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Food cost fears as truck tax increases

Zach RelphCountryman
Livestock and Rural Transport Association of WA president David Fyfe at the family's Lake Grace business, Fyfe Transport.
Camera IconLivestock and Rural Transport Association of WA president David Fyfe at the family's Lake Grace business, Fyfe Transport. Credit: Nic Ellis

WA owner-operators are warning trucking tax increases could drive grocery and meat prices upwards ahead of a touted hike in heavy vehicle charges.

Trucking groups were last week fearing that Federal and State transport ministers were on the verge of introducing an 11.8 per cent increase on heavy vehicle charges over three years.

However, the Transport and Infrastructure Council has confirmed it is recommending a 2.5 per cent rise in 2020-21, followed by an additional 2.5 per cent increase in 2021-22.

TIC — comprised of State, Federal and New Zealand ministers responsible for transport and infrastructure issues — agreed on the proposed increase at a meeting in Melbourne on Friday.

The increases will be “subject to consideration by (State and Territory) governments where necessary”, according to TIC’s latest communique.

Livestock and Rural Transport Association of WA president David Fyfe said the State’s peak transport body was concerned raising heavy vehicle charges would increase WA food bills.

“We would suggest to the WA Government that the transport industry is facing some difficult viability issues,” he said.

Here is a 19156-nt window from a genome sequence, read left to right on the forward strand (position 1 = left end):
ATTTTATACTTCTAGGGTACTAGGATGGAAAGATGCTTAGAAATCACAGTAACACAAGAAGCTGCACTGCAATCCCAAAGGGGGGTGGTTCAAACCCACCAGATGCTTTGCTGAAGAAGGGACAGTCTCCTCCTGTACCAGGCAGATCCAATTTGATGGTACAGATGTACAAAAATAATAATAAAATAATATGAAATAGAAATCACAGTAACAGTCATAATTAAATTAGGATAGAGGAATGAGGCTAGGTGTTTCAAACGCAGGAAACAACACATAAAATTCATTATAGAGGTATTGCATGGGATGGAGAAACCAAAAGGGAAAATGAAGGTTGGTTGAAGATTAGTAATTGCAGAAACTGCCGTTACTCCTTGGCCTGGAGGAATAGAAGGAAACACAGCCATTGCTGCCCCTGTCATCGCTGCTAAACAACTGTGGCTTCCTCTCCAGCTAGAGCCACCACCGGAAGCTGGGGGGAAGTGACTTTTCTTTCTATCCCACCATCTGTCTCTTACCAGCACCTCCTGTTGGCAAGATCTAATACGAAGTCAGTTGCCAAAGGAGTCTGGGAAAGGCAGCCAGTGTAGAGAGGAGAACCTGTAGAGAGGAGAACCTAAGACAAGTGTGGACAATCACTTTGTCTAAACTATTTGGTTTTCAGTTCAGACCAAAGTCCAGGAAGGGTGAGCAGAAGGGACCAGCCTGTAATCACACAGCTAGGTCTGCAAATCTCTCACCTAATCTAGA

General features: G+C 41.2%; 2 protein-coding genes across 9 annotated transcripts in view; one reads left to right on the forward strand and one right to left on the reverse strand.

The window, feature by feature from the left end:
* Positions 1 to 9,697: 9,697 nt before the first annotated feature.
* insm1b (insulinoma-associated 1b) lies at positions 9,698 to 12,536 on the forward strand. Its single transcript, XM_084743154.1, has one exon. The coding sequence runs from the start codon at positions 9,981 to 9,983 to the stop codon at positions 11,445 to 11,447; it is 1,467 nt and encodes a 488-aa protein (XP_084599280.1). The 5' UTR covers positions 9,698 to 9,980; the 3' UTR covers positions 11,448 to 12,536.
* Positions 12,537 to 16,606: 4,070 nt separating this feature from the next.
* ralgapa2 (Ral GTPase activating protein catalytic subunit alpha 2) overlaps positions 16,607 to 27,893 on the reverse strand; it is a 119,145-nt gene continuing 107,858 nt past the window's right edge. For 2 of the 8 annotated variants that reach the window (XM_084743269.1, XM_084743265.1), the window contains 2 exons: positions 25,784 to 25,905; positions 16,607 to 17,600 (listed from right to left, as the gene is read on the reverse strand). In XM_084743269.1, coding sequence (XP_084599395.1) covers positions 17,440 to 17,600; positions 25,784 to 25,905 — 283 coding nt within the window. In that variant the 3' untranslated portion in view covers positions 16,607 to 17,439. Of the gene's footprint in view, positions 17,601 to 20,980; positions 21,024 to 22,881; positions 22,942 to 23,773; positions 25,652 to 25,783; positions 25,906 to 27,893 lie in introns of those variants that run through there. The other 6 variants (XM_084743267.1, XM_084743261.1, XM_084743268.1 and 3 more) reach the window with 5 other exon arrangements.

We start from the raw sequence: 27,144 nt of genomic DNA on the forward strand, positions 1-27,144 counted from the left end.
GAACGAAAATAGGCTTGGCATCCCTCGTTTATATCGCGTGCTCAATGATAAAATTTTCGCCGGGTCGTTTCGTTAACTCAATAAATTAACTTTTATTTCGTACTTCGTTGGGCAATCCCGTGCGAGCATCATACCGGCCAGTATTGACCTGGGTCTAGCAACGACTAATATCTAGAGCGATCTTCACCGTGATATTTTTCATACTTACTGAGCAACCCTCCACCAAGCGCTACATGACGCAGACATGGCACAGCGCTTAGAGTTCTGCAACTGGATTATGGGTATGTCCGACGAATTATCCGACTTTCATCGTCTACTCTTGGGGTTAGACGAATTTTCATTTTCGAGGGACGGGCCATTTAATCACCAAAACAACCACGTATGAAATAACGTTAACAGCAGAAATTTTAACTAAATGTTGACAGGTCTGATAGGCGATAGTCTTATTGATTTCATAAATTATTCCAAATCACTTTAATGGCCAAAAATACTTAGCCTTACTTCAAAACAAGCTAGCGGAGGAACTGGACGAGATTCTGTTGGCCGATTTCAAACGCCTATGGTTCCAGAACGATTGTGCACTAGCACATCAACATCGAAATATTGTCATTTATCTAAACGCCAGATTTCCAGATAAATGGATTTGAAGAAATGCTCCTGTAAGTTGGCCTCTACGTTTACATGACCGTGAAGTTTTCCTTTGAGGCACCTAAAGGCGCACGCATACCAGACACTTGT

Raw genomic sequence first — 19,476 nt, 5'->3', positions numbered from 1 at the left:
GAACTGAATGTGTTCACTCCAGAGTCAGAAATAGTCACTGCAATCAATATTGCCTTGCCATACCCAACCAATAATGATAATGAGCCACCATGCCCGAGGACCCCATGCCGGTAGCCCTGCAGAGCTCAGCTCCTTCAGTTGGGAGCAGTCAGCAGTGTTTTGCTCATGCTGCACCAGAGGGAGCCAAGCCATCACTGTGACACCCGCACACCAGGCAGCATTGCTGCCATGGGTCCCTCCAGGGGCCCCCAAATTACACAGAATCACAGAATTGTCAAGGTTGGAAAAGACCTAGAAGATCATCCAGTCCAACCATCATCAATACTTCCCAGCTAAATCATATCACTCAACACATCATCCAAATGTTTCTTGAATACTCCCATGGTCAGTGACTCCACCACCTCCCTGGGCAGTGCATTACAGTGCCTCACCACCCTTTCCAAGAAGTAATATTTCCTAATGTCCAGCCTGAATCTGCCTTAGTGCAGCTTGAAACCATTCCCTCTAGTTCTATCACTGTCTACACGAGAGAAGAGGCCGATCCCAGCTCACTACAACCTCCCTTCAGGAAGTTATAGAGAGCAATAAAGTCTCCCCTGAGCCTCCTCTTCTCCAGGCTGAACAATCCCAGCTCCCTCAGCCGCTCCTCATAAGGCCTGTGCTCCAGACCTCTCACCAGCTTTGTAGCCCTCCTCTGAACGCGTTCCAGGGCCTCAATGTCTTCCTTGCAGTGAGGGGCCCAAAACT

“Additional charges will be hard to absorb so they will be passed on wherever possible.

“This will add more costs to farmers and consumer goods.”

WA Transport Minister Rita Saffioti noted the State Government sets the State’s component of heavy vehicle charges and vehicle licencing fees independently of TIC’s decisions.

We would suggest to the WA Government that the transport industry is facing some difficult viability issues,

David Fyfe.

Ms Saffioti said it was likely WA’s heavy vehicle charges would be aligned with TIC’s proposals.

“The State Government, through Department of Transport, will continue to liaise with the WA road transport industry to determine heavy vehicle licence fees for the 2020-21 financial year,” she said.

“Our current forecasts are in line with the recommendation from TIC.”

Despite the proposed increase, Mr Fyfe said the industry remained hopeful any heavy vehicle charge increase would filter back into road maintenance and upgrades.

“There seems to be a recognition in TIC’s communique that the money raised through the heavy vehicle charges process should find its way directly to the roads ... so that is positive,” he said.

“We are looking forward to discussions with the WA Government on whether it believes an increase in registration charges is justified.”

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